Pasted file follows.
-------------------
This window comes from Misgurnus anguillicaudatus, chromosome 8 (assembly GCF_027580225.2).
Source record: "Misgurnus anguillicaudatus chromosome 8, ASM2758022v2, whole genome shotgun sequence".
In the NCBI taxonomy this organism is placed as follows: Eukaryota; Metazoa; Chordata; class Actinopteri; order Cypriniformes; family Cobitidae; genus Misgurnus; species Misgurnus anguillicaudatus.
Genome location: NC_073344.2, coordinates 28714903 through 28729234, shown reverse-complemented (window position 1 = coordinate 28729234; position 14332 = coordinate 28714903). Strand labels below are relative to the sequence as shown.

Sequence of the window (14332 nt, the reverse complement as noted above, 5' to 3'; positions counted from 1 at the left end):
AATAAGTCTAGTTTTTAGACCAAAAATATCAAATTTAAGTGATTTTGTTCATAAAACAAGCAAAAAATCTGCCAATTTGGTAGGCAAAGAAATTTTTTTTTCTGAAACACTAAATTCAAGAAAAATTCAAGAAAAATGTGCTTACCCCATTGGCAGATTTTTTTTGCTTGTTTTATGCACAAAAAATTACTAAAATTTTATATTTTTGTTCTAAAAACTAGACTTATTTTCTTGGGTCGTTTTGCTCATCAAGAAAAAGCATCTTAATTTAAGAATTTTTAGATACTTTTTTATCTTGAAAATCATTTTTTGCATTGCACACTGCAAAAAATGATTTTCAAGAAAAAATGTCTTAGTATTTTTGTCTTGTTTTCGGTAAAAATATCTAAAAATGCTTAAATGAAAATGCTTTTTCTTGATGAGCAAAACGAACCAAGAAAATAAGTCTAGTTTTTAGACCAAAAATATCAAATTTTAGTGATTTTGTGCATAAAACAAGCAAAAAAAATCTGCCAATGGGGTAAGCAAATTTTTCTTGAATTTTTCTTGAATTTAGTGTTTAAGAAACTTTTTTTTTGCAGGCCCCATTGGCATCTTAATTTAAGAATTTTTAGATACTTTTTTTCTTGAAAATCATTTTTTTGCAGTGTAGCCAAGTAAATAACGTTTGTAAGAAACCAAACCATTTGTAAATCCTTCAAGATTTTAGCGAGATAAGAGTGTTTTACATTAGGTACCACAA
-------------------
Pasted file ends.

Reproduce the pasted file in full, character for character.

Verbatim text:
This window comes from Misgurnus anguillicaudatus, chromosome 8 (assembly GCF_027580225.2).
Source record: "Misgurnus anguillicaudatus chromosome 8, ASM2758022v2, whole genome shotgun sequence".
In the NCBI taxonomy this organism is placed as follows: Eukaryota; Metazoa; Chordata; class Actinopteri; order Cypriniformes; family Cobitidae; genus Misgurnus; species Misgurnus anguillicaudatus.
Genome location: NC_073344.2, coordinates 28714903 through 28729234, shown reverse-complemented (window position 1 = coordinate 28729234; position 14332 = coordinate 28714903). Strand labels below are relative to the sequence as shown.

Sequence of the window (14332 nt, the reverse complement as noted above, 5' to 3'; positions counted from 1 at the left end):
AATAAGTCTAGTTTTTAGACCAAAAATATCAAATTTAAGTGATTTTGTTCATAAAACAAGCAAAAAATCTGCCAATTTGGTAGGCAAAGAAATTTTTTTTTCTGAAACACTAAATTCAAGAAAAATTCAAGAAAAATGTGCTTACCCCATTGGCAGATTTTTTTTGCTTGTTTTATGCACAAAAAATTACTAAAATTTTATATTTTTGTTCTAAAAACTAGACTTATTTTCTTGGGTCGTTTTGCTCATCAAGAAAAAGCATCTTAATTTAAGAATTTTTAGATACTTTTTTATCTTGAAAATCATTTTTTGCATTGCACACTGCAAAAAATGATTTTCAAGAAAAAATGTCTTAGTATTTTTGTCTTGTTTTCGGTAAAAATATCTAAAAATGCTTAAATGAAAATGCTTTTTCTTGATGAGCAAAACGAACCAAGAAAATAAGTCTAGTTTTTAGACCAAAAATATCAAATTTTAGTGATTTTGTGCATAAAACAAGCAAAAAAAATCTGCCAATGGGGTAAGCAAATTTTTCTTGAATTTTTCTTGAATTTAGTGTTTAAGAAACTTTTTTTTTGCAGGCCCCATTGGCATCTTAATTTAAGAATTTTTAGATACTTTTTTTCTTGAAAATCATTTTTTTGCAGTGTAGCCAAGTAAATAACGTTTGTAAGAAACCAAACCATTTGTAAATCCTTCAAGATTTTAGCGAGATAAGAGTGTTTTACATTAGGTACCACAA